Electric car grants worth $2.4 billion unveiled

Administration names 48 projects to get funding to develop batteries, parts and programs.

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NEW YORK (CNNMoney.com) -- The federal government on Wednesday named which companies will get $2.4 billion in stimulus grants to develop batteries, parts and programs for electric cars.

The list of recipients -- particularly those involved in making batteries -- is being closely watched by analysts. The race to develop an economic, dependable electric car battery is tight, with many companies using competing technologies in an attempt to capture what could ultimately be a hugely lucrative market. Receiving government funding is seen as at least partial validation their technology is competitive.

"This is really new stuff, but the government has at least vetted their business plan," said Michael Lew, an analyst with Think Equity in New York.

A total of 48 projects received funding. Many of the biggest projects are based in the hard hit Midwest, notably Michigan. The largest recipients include:

Johnson Controls - The U.S. company got almost $300 million for advanced batteries and other parts produced in Holland, Mich., and Lebanon, Ore.

Johnson, which is currently a big producer of regular car batteries, is praised for its manufacturing ability and seen as one of the U.S. companies that could help the country narrow a gap with Asia.

Asian companies are generally regarded as ahead in the advanced battery race, largely due to their experience manufacturing them for consumer electronics like cell phones and laptops.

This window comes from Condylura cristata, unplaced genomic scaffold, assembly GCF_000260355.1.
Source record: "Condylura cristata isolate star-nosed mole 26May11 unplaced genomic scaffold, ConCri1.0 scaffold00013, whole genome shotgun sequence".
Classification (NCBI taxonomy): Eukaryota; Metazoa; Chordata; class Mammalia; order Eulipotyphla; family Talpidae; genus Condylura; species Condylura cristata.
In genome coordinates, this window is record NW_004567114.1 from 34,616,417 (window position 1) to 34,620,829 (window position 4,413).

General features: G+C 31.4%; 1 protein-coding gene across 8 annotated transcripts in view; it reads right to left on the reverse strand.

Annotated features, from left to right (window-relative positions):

Johnson has partnered with the French company Saft on lithium-ion technology, an advanced battery for use in plug-in and all-electric cars.

Johnson and Saft together are major suppliers for batteries used in electric vehicles for Mercedes, Ford, and BMW.

Saft won a separate $96 million government grant for a lithium-ion plant in Jacksonville, Fla.

A123 Systems - The small, privately held American firm won $249 million for advanced battery technology manufacturing at sites in Romulus and Brownstown, Mich.

The company previously lost a bid to Korea-based LG to be the primary battery supplier for General Motors' forthcoming Volt electric vehicle -- although the firm is still thought to be assisting with research on the project and may yet supply GM with batteries at a future date.

KD ABG MI, LLC - The joint venture between U.S.-based Dow Chemical (DOW, Fortune 500), Korea's Kokam and some venture capital firms got $161 million for advanced battery manufacturing in Midland, Mich.

LG - Through its subsidiary Compact Power, the Korean company won $151 million for lithium-ion battery production at sites in St. Clair, Pontiac and Holland, Mich. The batteries will be used in GM's Volt, due out late next year.

EnerDel - A subsidiary of Ener1 (HEV), the company received $119 million for lithium-ion battery production in Indianapolis. The company's technology is praised as some of the best in the business, although it has yet to get a big supply contract with a major auto company.

General Motors - The company got $106 million to put together a battery pack for the Volt in Brownstown, Mich. GM (GM, Fortune 500) also received an additional $30 million for a Volt demonstration program.

Chrysler - The automaker got $70 million to develop and deploy electric minivans and pickups.

This round of $2.4 billion in grants announced today is part of the electric vehicle program contained in the stimulus package.

The government also has another $25 billion in grants to develop fuel-efficient vehicles. Earlier this year, Ford (F, Fortune 500), Nissan and the California-based Tesla received a big chunk of that money for electric car research and manufacturing.

Additional grants from that $25 billion are set to be announced later this year.

Are you part of a Detroit-area family with a tradition of working in the automotive industry? Send an email to gmannes@moneymail.com and you could be included in an upcoming Money magazine story.  To top of page

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